US President Donald Trump and other elected officials decried what they called an anti-Semitic attack exactly six months since 11 people were killed at a Pittsburgh synagogue in the deadliest assault on Jews in US history.

2018 saw most killings linked to US far right since 1995: ADL

Gore told reporters that four people were struck by gunfire and taken to Palomar Medical Center, where one of the victims, an “older woman”, died. The three other patients – “two adult males” and a “female juvenile” – were listed in stable condition, Gore said. The identities of the victims were not given.

Hate crime

Poway Mayor Steve Vaus, speaking from a police command centre, characterised Saturday’s shooting as a “hate crime“, saying his assessment was based on statements uttered by the gunman when he entered the synagogue.

Nothing else was disclosed about a possible motive. But Gore said investigators were reviewing the suspect’s social media posts and “his open letter”.

Earnest has no criminal record, but investigators were looking into a claim he made in an online manifesto about setting a fire at a mosque in nearby Escondido last month, Gore said. There was damage but no injuries.

Speaking with reporters at the White House, Trump said: “My deepest sympathies go to the people that were affected.” He added that “it looks like a hate crime” and that authorities will “get to the bottom of it”.

San Diego County Sheriff Bill Gore, left, walks past the Chabad of Poway Synagogue

The attack occurred shortly before 11:30am local time (18:30GMT) in Poway, a suburb of about 50,000 residents, when the suspect walked into the synagogue and started shooting, Gore said. As he was making his getaway, an off-duty US Border Patrol agent opened fire on the suspect, striking the vehicle but apparently missing the suspect, according to Gore.

The gunman was arrested a short time later when he peacefully surrendered to police.

US: Synagogue massacre suspect pleads not guilty to new charges

A San Diego officer was en route to the shooting scene when he overheard a California Highway Patrol (CHP) radio dispatch “of a suspect who had called into CHP to report that he was just involved in this shooting and his location,” San Diego Police Chief David Nisleit recounted.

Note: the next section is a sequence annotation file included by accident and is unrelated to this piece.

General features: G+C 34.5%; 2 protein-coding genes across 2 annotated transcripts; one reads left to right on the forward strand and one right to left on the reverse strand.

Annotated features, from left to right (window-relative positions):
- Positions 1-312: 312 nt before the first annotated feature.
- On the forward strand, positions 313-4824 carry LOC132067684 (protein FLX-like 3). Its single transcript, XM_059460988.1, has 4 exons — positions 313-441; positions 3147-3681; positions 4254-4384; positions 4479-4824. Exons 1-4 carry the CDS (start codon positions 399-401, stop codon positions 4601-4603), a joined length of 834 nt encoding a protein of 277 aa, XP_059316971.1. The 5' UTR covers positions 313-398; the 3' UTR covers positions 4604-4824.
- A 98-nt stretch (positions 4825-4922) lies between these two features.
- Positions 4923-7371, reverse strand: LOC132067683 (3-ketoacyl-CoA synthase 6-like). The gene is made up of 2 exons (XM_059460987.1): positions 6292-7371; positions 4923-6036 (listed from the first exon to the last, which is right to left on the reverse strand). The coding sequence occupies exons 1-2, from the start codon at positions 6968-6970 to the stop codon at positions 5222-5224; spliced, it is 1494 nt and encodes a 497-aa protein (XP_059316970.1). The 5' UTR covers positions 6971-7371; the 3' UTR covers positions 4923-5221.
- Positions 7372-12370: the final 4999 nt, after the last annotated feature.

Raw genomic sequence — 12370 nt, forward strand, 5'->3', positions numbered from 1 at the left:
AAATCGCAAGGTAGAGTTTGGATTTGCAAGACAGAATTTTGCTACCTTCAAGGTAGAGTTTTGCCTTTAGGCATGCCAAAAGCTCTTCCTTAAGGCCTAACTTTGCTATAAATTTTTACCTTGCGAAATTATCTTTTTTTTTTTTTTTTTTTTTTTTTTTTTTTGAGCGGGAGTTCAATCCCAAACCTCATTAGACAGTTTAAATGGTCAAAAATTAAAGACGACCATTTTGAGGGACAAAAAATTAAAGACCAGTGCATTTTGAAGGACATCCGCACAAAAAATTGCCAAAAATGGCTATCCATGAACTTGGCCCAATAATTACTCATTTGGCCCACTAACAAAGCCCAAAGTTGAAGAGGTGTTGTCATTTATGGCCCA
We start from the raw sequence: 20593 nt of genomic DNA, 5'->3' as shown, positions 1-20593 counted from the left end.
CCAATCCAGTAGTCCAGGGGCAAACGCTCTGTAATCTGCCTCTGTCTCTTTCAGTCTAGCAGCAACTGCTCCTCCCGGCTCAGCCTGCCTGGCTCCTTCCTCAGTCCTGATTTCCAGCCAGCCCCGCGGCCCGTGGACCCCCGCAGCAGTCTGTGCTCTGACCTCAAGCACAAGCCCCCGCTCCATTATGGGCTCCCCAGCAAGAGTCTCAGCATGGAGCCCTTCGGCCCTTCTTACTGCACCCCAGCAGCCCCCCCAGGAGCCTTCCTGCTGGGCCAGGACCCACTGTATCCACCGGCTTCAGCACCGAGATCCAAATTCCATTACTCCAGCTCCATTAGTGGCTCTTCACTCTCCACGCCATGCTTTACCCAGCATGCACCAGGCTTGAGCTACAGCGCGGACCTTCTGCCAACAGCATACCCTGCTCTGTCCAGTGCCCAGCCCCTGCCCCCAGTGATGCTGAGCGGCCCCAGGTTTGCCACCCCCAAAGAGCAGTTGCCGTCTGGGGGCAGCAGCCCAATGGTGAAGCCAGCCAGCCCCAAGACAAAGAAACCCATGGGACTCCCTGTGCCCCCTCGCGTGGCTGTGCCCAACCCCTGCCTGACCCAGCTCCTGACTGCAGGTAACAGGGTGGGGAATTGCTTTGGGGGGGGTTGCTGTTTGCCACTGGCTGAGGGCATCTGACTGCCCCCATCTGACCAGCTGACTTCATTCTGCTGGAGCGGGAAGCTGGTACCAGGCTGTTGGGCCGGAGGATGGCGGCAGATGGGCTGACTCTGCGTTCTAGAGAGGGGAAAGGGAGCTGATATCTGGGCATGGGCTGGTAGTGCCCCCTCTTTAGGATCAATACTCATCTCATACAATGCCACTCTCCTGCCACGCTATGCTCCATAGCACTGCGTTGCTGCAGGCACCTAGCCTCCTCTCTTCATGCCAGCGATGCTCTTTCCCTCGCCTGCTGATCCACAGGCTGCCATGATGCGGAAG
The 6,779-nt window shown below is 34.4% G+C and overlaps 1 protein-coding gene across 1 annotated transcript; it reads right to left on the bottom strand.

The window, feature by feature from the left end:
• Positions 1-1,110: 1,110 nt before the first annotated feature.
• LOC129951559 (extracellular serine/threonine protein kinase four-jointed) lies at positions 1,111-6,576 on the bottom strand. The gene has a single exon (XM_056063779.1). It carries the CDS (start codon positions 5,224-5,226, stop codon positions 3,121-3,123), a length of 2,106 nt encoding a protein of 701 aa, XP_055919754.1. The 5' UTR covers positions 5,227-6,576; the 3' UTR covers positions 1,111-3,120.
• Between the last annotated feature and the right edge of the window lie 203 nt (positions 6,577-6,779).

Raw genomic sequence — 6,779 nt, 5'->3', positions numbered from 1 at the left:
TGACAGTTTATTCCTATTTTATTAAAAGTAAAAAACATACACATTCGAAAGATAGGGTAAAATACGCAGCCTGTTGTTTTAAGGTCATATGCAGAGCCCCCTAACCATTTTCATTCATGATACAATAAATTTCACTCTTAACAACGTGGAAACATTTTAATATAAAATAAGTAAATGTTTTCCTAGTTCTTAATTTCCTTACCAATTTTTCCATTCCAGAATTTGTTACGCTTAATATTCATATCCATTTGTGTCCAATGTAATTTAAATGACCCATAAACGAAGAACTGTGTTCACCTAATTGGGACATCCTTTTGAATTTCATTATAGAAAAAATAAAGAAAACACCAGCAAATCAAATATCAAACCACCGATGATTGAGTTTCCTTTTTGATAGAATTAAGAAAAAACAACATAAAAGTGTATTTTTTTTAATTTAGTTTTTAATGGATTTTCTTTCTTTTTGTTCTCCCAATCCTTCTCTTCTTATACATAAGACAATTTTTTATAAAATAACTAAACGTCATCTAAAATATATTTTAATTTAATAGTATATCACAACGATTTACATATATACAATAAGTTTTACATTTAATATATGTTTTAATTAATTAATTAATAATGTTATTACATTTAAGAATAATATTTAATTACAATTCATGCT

“The officer was actually on the freeway and he clearly saw the suspect in his vehicle. The suspect pulled over and jumped out of his car with his hands up and was immediately taken into custody,” Nisleit said.

He said the assault-style rifle believed to be the murder weapon was found on the front passenger seat of the car.

‘You can’t break us’

Local television channel KGTV 10News said the synagogue was hosting a holiday celebration beginning at 11 am local time and due to culminate in a final Passover meal at 7pm . Authorities said about 100 people were inside the temple, where Saturday services marking the Jewish Sabbath would have been under way or have just concluded.

San Diego television station KGTV reported a woman whose husband was still inside the synagogue as saying the rabbi was among those shot.

US activists confront Republican Party over white nationalism

Minoo Anvari, an Iranian refugee who said her husband was attending services inside when gunshots rang out, told KUSI-TV the wounded included a female friend and the rabbi, who was shot in the hand. “We are united. You can’t break us.,” Anvari told KUSI.

Cantor Caitlin Bromberg of Ner Tamid Synagogue, down the street from the shooting scene, said her congregation learned of the shooting at the end of their Passover services and that they were heading to Chabad of Poway to show support and help.

“We are horrified and upset, and we want them to know we are thinking of them,” Bromberg told The Los Angeles Times, adding that she has not heard from Chabad of Poway leadership because they would not normally use the phone during the Sabbath.

“They would only do that on emergency basis, if they do it at all,” Bromberg told the newspaper.

Aljazeera: US police brutality videos emerge showing unnecessary force

Police brutality continues to make African American community feel marginalised.

Relations between police and the African American community in the United States have flared up again after controversial new videos emerged appearing to show officers using unnecessary force.

 

US poor and minority areas turning into ‘pharmacy deserts’ [except for the local drug dealer]

Pharmacies are closing in what they consider unprofitable poor and minority neighbourhoods in the US, often times depriving residents of access to medicine, counselling and local clinics.

https://players.brightcove.net/665003303001/4k5gFJHRe_default/index.html?videoId=5985972062001&usrPersonaAds=false

More and more minority neighbourhoods in US cities are becoming what healthcare experts call “pharmacy deserts”.

From Oregon on the west coast to Baltimore on the east, local drug stores are closing up shop in low-income and minority neighbourhoods.

The decisions may be based on profitability, but with the widening scope of services pharmacies offer in the United States – like physicals, immunisations, drug counselling, sexually transmitted infection screening and other laboratory testing – residents of poor neighbourhoods struggle to access an increasingly important part of the national healthcare system.